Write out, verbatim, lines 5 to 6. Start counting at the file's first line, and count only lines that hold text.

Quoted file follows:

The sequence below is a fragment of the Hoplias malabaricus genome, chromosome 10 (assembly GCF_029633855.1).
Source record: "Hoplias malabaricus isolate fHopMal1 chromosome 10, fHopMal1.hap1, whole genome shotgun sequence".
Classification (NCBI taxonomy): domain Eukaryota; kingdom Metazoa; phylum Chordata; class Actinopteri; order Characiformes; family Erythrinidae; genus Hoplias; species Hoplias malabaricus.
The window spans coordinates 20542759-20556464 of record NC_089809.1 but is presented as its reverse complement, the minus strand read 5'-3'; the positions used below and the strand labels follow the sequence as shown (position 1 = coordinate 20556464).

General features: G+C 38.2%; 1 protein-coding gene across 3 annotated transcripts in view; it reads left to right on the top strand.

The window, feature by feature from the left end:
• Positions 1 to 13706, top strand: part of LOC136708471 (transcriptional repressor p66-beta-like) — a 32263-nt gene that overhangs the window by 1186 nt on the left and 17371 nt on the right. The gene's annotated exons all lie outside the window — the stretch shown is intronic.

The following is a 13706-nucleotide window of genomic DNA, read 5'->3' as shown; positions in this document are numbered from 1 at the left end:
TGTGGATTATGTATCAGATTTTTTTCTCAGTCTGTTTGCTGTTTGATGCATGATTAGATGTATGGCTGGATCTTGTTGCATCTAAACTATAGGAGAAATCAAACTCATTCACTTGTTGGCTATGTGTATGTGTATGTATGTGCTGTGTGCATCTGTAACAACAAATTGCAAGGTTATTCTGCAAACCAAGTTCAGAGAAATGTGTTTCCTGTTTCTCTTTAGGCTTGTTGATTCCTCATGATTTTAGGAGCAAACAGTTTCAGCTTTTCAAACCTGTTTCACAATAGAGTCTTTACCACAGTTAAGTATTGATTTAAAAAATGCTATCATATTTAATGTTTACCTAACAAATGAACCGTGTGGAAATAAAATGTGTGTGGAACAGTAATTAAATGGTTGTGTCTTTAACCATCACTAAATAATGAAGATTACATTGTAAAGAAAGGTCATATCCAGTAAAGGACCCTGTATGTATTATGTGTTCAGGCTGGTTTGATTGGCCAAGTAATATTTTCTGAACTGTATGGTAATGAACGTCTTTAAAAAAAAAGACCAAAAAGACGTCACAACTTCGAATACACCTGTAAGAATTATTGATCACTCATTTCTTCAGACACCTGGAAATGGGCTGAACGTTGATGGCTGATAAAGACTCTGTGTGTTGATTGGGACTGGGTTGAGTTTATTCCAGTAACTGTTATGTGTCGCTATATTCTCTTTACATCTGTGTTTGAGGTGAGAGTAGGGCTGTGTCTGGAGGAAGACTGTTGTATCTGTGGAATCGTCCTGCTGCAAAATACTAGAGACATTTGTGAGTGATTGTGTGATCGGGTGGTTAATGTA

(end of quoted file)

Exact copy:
General features: G+C 38.2%; 1 protein-coding gene across 3 annotated transcripts in view; it reads left to right on the top strand.

The window, feature by feature from the left end: